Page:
The survival of pathogens in the human body has been rigorously studied for well over a century. Bacteria are able to colonize, persist and thrive in vivo due to an array of capabilities. Most bacterial pathogenesis studies have focused on mono-culture infections;however, it is clear that many bacterial infections are not simply the result of colonization with a single species, but are instead a result of colonization with several. Microbes within polymicrobial infections often display synergistic interactions that result in enhanced colonization and persistence in the infection site, and the molecular processes controlling these synergistic interactions are not well defined. Our lab utilizes a two-species model system to study polymicrobial synergy. The system is composed of the opportunistic Gram-negative pathogen Aggregatibacter actinomycetemcomitans (Aa) and the Gram-positive bacterium Streptococcus gordonii (Sg). Using this model system, we are testing the overriding hypothesis that bacteria within polymicrobial infections display defined responses to the primary metabolites produced by other members of the microbial community, and these responses are critical for establishing polymicrobial infections. We have primarily focused on elucidating the molecular responses of Aa to two primary metabolites produced by Sg, L-lactate and H2O2. These studies have uncovered novel Aa responses that not only affect how this bacterium interacts with Sg but also how it interacts with the host. The overall goals of this research plan are to 1) examine from a mechanistic standpoint, how polymicrobial interactions between oral bacteria impact community development, resistance to host innate immunity, and in vivo persistence, and 2) develop novel technologies for probing polymicrobial interactions. To this end, we have proposed experiments to (i) elucidate the molecular mechanism of Aa L-lactate preference and assess its importance in vivo, (ii) elucidate the mechanism of Aa protection from innate immunity during co-culture and assess its importance in vivo, (iii) characterize the impact of H2O2 and co-culture on biofilm dispersion.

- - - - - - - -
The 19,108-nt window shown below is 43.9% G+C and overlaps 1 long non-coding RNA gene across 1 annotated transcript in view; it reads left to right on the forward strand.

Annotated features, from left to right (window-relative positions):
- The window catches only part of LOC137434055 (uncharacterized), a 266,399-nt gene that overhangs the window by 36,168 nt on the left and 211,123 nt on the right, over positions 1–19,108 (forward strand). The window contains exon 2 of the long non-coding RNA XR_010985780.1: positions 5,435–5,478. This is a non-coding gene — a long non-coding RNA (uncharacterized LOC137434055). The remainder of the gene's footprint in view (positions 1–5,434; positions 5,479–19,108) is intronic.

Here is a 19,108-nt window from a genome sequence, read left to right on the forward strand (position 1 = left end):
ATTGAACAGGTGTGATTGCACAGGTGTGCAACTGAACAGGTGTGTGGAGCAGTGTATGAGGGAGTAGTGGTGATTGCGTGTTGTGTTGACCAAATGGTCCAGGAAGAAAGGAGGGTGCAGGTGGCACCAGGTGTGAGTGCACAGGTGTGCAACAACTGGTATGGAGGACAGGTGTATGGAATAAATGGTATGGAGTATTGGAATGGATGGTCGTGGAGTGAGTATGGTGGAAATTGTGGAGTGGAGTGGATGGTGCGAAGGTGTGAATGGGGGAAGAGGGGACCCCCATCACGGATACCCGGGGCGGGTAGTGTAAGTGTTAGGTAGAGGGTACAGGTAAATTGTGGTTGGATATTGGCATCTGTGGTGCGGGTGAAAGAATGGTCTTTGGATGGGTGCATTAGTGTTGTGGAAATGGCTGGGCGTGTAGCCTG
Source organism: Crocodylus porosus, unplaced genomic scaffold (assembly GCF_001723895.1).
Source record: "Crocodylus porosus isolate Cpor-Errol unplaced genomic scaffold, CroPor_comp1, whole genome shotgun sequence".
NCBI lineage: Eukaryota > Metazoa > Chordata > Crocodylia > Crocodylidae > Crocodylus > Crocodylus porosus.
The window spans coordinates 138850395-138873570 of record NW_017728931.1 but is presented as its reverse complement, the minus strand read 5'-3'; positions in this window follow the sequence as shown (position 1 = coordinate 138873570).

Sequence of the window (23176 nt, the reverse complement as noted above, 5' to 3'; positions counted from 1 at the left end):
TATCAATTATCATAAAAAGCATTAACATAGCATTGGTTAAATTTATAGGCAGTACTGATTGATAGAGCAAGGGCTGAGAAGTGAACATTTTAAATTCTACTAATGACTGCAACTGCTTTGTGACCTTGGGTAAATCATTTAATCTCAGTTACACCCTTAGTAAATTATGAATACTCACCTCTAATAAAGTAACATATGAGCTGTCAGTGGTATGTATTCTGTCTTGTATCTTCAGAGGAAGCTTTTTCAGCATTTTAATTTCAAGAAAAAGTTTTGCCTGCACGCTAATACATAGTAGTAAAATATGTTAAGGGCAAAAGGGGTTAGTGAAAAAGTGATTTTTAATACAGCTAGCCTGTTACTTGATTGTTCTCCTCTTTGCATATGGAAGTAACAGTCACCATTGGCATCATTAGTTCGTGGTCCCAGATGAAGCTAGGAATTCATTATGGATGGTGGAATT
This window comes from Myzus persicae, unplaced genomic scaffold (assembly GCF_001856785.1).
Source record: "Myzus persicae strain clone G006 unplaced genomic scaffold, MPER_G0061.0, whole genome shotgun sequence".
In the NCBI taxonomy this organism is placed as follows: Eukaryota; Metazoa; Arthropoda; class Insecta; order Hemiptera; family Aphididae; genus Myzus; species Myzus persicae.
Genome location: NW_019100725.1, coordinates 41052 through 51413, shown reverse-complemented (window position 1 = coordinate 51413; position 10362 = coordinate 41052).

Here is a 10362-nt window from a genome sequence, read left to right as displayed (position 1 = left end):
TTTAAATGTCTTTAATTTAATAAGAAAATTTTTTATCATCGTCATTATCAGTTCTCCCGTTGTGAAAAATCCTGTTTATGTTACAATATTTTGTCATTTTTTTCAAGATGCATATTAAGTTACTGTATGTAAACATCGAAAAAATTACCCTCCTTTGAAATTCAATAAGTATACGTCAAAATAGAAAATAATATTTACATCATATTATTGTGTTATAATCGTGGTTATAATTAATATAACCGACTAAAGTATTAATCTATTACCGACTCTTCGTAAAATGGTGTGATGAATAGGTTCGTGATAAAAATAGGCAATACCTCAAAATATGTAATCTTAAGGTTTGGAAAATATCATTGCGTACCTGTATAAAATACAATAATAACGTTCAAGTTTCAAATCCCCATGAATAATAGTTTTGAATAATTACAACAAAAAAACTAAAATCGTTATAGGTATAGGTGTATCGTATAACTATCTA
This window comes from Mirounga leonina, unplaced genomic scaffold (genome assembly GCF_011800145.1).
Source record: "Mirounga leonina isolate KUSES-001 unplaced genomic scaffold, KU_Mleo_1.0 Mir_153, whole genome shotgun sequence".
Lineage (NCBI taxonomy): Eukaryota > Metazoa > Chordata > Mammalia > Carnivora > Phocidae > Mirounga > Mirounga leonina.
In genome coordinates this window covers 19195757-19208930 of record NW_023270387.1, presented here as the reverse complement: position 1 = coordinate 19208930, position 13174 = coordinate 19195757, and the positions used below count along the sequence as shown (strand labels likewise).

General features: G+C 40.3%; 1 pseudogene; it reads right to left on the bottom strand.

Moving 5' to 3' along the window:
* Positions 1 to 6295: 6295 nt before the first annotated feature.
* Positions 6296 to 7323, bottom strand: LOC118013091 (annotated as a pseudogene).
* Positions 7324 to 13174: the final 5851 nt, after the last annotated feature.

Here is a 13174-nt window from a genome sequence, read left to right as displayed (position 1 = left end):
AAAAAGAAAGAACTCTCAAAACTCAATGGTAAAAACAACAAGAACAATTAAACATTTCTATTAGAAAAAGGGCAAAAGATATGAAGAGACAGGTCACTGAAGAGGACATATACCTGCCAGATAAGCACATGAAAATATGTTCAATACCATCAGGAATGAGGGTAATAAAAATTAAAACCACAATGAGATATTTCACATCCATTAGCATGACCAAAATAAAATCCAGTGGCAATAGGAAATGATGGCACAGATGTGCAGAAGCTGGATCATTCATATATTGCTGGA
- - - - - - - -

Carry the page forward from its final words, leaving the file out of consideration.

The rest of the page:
Most bacteria do not exist in nature as monocultures, but instead as complex communities in which interactions between bacterial species affect the fate of the individual as well as the community. The goal of this project is to examine interactions between two opportunistic pathogens of the human mouth and define how these interactions enhance resistance of these bacteria to killing by the immune system. This research has direct consequences for disease as the importance of polymicrobial interactions for pathogen survival in the human body has not been investigated in depth.
|Murray, Justine L; Connell, Jodi L; Stacy, Apollo et al. (2014) Mechanisms of synergy in polymicrobial infections. J Microbiol 52:188-99|
|Jorth, Peter; Turner, Keith H; Gumus, Pinar et al. (2014) Metatranscriptomics of the human oral microbiome during health and disease. MBio 5:e01012-14|
|Stacy, Apollo; Everett, Jake; Jorth, Peter et al. (2014) Bacterial fight-and-flight responses enhance virulence in a polymicrobial infection. Proc Natl Acad Sci U S A 111:7819-24|
|Jorth, Peter; Trivedi, Urvish; Rumbaugh, Kendra et al. (2013) Probing bacterial metabolism during infection using high-resolution transcriptomics. J Bacteriol 195:4991-8|
|Stacy, Apollo R; Diggle, Stephen P; Whiteley, Marvin (2012) Rules of engagement: defining bacterial communication. Curr Opin Microbiol 15:155-61|